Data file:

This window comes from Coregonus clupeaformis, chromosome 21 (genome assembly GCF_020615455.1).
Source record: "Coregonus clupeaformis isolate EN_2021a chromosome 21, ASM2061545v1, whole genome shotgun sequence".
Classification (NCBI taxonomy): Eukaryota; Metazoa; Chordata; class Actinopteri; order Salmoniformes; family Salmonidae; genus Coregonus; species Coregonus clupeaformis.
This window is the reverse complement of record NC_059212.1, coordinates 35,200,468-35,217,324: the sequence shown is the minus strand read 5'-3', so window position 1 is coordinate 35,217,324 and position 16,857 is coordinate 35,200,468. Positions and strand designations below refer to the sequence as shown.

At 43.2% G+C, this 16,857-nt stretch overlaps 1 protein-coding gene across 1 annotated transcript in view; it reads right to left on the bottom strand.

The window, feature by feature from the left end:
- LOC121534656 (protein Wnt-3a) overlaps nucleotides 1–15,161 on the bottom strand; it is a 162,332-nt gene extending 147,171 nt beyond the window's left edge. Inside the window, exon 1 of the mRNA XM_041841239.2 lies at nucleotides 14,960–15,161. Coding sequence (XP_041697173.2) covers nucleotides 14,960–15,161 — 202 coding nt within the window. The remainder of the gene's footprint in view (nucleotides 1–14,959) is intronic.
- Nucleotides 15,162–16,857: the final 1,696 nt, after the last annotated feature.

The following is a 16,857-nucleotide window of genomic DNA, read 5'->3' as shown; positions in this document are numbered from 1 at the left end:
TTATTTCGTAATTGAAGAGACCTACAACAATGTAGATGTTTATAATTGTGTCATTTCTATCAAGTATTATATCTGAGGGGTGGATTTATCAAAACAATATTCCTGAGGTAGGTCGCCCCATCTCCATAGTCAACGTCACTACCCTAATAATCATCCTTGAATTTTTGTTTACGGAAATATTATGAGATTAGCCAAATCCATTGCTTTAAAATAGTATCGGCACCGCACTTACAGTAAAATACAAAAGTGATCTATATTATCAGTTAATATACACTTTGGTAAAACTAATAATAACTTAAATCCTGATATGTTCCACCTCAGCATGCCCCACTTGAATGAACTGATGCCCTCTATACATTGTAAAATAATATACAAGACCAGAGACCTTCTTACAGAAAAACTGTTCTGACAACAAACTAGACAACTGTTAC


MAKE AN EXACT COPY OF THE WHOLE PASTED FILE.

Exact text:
This window comes from Coregonus clupeaformis, chromosome 21 (genome assembly GCF_020615455.1).
Source record: "Coregonus clupeaformis isolate EN_2021a chromosome 21, ASM2061545v1, whole genome shotgun sequence".
Classification (NCBI taxonomy): Eukaryota; Metazoa; Chordata; class Actinopteri; order Salmoniformes; family Salmonidae; genus Coregonus; species Coregonus clupeaformis.
This window is the reverse complement of record NC_059212.1, coordinates 35,200,468-35,217,324: the sequence shown is the minus strand read 5'-3', so window position 1 is coordinate 35,217,324 and position 16,857 is coordinate 35,200,468. Positions and strand designations below refer to the sequence as shown.

At 43.2% G+C, this 16,857-nt stretch overlaps 1 protein-coding gene across 1 annotated transcript in view; it reads right to left on the bottom strand.

The window, feature by feature from the left end:
- LOC121534656 (protein Wnt-3a) overlaps nucleotides 1–15,161 on the bottom strand; it is a 162,332-nt gene extending 147,171 nt beyond the window's left edge. Inside the window, exon 1 of the mRNA XM_041841239.2 lies at nucleotides 14,960–15,161. Coding sequence (XP_041697173.2) covers nucleotides 14,960–15,161 — 202 coding nt within the window. The remainder of the gene's footprint in view (nucleotides 1–14,959) is intronic.
- Nucleotides 15,162–16,857: the final 1,696 nt, after the last annotated feature.

The following is a 16,857-nucleotide window of genomic DNA, read 5'->3' as shown; positions in this document are numbered from 1 at the left end:
TTATTTCGTAATTGAAGAGACCTACAACAATGTAGATGTTTATAATTGTGTCATTTCTATCAAGTATTATATCTGAGGGGTGGATTTATCAAAACAATATTCCTGAGGTAGGTCGCCCCATCTCCATAGTCAACGTCACTACCCTAATAATCATCCTTGAATTTTTGTTTACGGAAATATTATGAGATTAGCCAAATCCATTGCTTTAAAATAGTATCGGCACCGCACTTACAGTAAAATACAAAAGTGATCTATATTATCAGTTAATATACACTTTGGTAAAACTAATAATAACTTAAATCCTGATATGTTCCACCTCAGCATGCCCCACTTGAATGAACTGATGCCCTCTATACATTGTAAAATAATATACAAGACCAGAGACCTTCTTACAGAAAAACTGTTCTGACAACAAACTAGACAACTGTTAC